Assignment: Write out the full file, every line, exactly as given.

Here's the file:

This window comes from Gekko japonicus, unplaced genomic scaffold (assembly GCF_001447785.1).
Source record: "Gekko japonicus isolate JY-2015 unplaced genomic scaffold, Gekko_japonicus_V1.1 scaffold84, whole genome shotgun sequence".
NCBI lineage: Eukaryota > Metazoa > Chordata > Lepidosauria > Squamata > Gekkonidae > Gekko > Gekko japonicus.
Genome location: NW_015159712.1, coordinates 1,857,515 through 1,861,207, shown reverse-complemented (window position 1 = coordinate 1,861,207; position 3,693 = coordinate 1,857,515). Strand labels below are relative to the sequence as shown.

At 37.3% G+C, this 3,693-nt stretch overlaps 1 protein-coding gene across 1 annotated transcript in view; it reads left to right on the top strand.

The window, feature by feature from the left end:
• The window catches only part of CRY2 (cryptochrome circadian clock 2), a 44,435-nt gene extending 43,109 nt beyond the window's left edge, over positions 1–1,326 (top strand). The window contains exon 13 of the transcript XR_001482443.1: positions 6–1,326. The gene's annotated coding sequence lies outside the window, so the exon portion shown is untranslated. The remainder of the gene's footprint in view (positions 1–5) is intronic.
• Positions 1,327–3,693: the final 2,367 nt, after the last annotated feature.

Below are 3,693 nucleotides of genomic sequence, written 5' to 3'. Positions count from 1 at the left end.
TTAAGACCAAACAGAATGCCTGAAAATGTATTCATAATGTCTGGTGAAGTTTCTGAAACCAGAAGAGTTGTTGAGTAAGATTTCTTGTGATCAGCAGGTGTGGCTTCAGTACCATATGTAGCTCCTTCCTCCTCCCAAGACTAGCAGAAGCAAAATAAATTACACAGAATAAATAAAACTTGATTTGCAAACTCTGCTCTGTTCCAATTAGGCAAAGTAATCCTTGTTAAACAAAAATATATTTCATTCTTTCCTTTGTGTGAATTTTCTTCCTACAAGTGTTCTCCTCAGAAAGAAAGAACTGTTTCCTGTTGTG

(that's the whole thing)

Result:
This window comes from Gekko japonicus, unplaced genomic scaffold (assembly GCF_001447785.1).
Source record: "Gekko japonicus isolate JY-2015 unplaced genomic scaffold, Gekko_japonicus_V1.1 scaffold84, whole genome shotgun sequence".
NCBI lineage: Eukaryota > Metazoa > Chordata > Lepidosauria > Squamata > Gekkonidae > Gekko > Gekko japonicus.
Genome location: NW_015159712.1, coordinates 1,857,515 through 1,861,207, shown reverse-complemented (window position 1 = coordinate 1,861,207; position 3,693 = coordinate 1,857,515). Strand labels below are relative to the sequence as shown.

At 37.3% G+C, this 3,693-nt stretch overlaps 1 protein-coding gene across 1 annotated transcript in view; it reads left to right on the top strand.

The window, feature by feature from the left end:
• The window catches only part of CRY2 (cryptochrome circadian clock 2), a 44,435-nt gene extending 43,109 nt beyond the window's left edge, over positions 1–1,326 (top strand). The window contains exon 13 of the transcript XR_001482443.1: positions 6–1,326. The gene's annotated coding sequence lies outside the window, so the exon portion shown is untranslated. The remainder of the gene's footprint in view (positions 1–5) is intronic.
• Positions 1,327–3,693: the final 2,367 nt, after the last annotated feature.

Below are 3,693 nucleotides of genomic sequence, written 5' to 3'. Positions count from 1 at the left end.
TTAAGACCAAACAGAATGCCTGAAAATGTATTCATAATGTCTGGTGAAGTTTCTGAAACCAGAAGAGTTGTTGAGTAAGATTTCTTGTGATCAGCAGGTGTGGCTTCAGTACCATATGTAGCTCCTTCCTCCTCCCAAGACTAGCAGAAGCAAAATAAATTACACAGAATAAATAAAACTTGATTTGCAAACTCTGCTCTGTTCCAATTAGGCAAAGTAATCCTTGTTAAACAAAAATATATTTCATTCTTTCCTTTGTGTGAATTTTCTTCCTACAAGTGTTCTCCTCAGAAAGAAAGAACTGTTTCCTGTTGTG